- Schedule - Though online courses tend to be more flexible, they are not all at-your-own-pace. Some also stipulate a graduation time limit. Due to my demanding job, I couldn't maintain a strict schedule, so I had to be careful to find one that was 100% at my own pace, no matter how long it took.
- Coaching - This is huge! Career coaches often charge over $100 per hour, but many of these bootcamps have career coaching included. This was a major selling point of the bootcamps for me since I was completely changing careers and was a bit nervous about it.
- Money-Back Guarantee - Some bootcamps take the coaching one step further by offering a money-back guarantee if you don't get hired in your field. I can promise you that once you've completed the bootcamp you'll still feel like a total beginner, so this guarantee provides serious reassurance. After all, they must be teaching you the stuff you need if they are putting the tuition up as a wager.
After extensive research, I was between the FullStack Academy and the Flatiron School online software engineering courses. Flatiron had a more flexible program and was 100% online, so I ultimately went that route, but I encourage you to explore as many options as possible. Through taking this course, I've gained some incredible skills, not to mention I've really fallen in love with coding! It's such a special feeling seeing a program that you've built come alive. I've just graduated, and I already have 5 full-scale portfolio projects and a Github profile absolutely full of examples of what I've accomplished. Feel free to check it out to see an example of what these bootcamps can lead you to achieve. Now that I've graduated I'm working with my provided career coach and starting the search for my first software engineering job!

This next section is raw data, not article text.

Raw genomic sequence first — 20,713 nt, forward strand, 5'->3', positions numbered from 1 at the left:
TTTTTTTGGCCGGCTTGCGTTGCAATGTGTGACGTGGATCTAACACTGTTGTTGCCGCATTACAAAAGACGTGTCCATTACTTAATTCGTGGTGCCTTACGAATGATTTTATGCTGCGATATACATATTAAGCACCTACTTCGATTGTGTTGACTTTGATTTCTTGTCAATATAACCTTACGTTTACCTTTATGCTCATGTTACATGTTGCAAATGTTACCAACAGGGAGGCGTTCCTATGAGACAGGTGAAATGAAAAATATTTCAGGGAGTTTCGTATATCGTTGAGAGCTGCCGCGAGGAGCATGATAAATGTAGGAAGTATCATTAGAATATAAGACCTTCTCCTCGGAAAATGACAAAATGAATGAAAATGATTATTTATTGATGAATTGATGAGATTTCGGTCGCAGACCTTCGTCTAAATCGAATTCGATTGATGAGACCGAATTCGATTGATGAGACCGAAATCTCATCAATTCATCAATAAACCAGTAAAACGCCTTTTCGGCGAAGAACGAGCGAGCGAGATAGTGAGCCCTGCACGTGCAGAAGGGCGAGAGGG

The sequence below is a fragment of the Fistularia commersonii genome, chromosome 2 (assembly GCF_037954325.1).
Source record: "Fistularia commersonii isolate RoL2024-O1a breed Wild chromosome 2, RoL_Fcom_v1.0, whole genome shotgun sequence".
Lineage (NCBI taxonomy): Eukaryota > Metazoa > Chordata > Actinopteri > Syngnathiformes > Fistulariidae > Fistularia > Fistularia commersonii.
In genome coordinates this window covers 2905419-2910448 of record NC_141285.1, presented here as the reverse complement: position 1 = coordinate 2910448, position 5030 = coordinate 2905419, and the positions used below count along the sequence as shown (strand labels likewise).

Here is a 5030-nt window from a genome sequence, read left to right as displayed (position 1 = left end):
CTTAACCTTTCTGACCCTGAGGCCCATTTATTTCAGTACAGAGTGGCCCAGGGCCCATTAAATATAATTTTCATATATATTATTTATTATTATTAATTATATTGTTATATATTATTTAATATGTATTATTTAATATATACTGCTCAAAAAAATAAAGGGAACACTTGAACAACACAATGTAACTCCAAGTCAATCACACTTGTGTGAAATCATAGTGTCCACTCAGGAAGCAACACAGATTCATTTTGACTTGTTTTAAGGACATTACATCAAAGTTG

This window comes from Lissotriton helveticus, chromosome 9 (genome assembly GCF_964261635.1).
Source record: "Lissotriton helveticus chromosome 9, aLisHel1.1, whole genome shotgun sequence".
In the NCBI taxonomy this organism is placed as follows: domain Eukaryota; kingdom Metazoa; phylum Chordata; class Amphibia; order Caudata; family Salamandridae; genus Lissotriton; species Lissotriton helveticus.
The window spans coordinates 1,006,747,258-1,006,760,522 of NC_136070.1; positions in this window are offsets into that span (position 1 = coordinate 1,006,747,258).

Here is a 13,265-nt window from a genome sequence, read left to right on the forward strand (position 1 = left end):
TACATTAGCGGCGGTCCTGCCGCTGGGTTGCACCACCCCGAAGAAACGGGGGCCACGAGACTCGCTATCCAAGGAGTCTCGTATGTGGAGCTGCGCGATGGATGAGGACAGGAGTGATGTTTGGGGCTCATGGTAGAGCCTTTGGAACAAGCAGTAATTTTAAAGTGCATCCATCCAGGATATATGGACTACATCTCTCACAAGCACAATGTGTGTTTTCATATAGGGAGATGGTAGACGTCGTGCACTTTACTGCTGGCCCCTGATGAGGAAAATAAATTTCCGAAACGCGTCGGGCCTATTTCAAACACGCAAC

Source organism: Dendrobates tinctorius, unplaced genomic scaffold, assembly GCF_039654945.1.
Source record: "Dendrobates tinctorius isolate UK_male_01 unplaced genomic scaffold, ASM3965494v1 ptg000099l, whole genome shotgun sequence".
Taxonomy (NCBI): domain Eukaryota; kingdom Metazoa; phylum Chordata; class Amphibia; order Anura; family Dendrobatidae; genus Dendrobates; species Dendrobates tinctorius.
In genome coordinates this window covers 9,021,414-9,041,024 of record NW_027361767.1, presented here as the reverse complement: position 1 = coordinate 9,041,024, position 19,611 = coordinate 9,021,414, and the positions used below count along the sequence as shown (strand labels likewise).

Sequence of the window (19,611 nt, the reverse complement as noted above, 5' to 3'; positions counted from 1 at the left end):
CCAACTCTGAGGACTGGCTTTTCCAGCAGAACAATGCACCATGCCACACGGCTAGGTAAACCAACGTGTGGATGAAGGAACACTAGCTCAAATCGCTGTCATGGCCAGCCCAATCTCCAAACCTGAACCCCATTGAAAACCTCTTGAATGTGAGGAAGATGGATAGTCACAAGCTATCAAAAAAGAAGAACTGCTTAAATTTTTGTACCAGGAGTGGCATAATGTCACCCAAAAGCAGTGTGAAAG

Hopefully my journey will be useful to someone out there trying to get from the "I want to code, but don't know where to start" stage to the "start putting together a game-plan" stage. With that said - there is naturally plenty that is not included here, so leave a comment if you're still feeling stuck at the beginning. I'd be happy to help out if I can, after all we budding developers have to stick together.
(Stay tuned - technical content is coming soon)